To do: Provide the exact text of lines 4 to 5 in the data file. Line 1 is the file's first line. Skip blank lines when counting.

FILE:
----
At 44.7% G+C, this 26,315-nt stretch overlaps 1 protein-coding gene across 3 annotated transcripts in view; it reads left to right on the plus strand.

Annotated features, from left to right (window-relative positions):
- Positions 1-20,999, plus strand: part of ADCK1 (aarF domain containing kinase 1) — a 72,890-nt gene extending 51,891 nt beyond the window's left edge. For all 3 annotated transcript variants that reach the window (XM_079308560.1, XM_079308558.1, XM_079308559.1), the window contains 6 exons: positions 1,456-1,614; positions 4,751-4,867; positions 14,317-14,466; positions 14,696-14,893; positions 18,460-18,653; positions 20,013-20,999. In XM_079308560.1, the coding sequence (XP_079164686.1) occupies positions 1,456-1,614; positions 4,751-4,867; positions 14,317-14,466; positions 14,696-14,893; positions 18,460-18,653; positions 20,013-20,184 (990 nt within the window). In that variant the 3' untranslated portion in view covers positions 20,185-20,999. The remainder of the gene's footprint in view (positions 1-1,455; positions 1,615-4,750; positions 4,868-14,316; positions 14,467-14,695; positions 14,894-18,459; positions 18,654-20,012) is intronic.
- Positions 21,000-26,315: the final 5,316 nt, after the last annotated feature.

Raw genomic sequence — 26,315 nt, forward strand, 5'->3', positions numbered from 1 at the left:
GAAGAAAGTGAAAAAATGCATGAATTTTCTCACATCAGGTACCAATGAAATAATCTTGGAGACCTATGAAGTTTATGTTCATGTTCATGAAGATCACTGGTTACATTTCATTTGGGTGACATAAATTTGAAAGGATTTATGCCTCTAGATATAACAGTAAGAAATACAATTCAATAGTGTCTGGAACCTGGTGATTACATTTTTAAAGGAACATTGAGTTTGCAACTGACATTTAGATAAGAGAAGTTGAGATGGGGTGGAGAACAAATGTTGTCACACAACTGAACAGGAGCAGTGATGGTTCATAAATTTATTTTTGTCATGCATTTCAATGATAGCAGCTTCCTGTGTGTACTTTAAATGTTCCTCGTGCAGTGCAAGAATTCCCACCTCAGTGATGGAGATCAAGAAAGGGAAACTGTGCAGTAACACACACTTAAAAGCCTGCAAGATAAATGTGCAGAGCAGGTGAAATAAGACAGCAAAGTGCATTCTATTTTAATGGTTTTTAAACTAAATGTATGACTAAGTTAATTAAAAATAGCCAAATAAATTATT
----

- Positions 21,000-26,315: the final 5,316 nt, after the last annotated feature.

Raw genomic sequence — 26,315 nt, forward strand, 5'->3', positions numbered from 1 at the left: